USBee makes USB devices transmit data from air-gapped computers
After devising ways of exfiltrating data from air-gapped computers via mobile phones, using radio frequencies, heat, rogue software that transmits electromagnetic signals at cellular frequencies, hard drive noise and fan noise, Mordechai Guri along with other researchers from the Ben-Gurion University of the Negev’s Cyber Security Research Center have now demonstrated that USB devices can be turned into a short-range RF transmitter via their USBee malware.
Unlike COTTONMOUTH, NSA’s USB hardware implant that allows attackers to infiltrate air-gapped systems, load exploit software on and exfiltrate data from them, USBee uses generic, otherwise unmodified USB devices, and equips them with software that intentionally generates controlled electromagnetic emissions from the data bus of a USB connector.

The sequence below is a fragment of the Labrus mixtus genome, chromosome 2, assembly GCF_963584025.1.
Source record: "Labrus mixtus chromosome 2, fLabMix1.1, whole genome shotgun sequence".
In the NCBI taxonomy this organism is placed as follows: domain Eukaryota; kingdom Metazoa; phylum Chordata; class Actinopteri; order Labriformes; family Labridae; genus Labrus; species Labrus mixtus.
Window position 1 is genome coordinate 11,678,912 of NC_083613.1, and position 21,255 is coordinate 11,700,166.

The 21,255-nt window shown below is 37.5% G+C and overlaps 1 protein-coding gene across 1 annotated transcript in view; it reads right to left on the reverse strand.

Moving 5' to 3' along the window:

The team created a receiver (a $30 RTL-SDR software-defined radio connected to a laptop) and demodulator to see how effective this data exfiltration approach is, and they established that USBee can transmit data at a rate of 80 bytes per second. This is enough to quickly exfiltrate things like passwords or encryption keys.
The receiver can be positioned up to nine feet away from the transmitting USBee, and still successfully receive the sent data. The gap can be even wider if the USB transmitter is equipped with a cable that can function as an antenna.
Of course, for this attack to work, this specific malware has to already be present on the targeted computer, and that means that the computer has been already compromised, likely by an insider as the air-gapped computer is not connected to the Internet or to another network.
Average users does not have to worry about run-of-the-mill cyber crooks wielding USBee, but intelligence agencies and hacking teams backed by governments and involved in cyber espionage could definitely find this approach useful in some cases.
The researchers pointed out a few countermeasures that could work to defend air-gapped computers from this type of attack, including physical isolation (shielding or preventing EMR from USB components) and positioning the air-gapped computer into a restricted area, far away from other electronic equipment.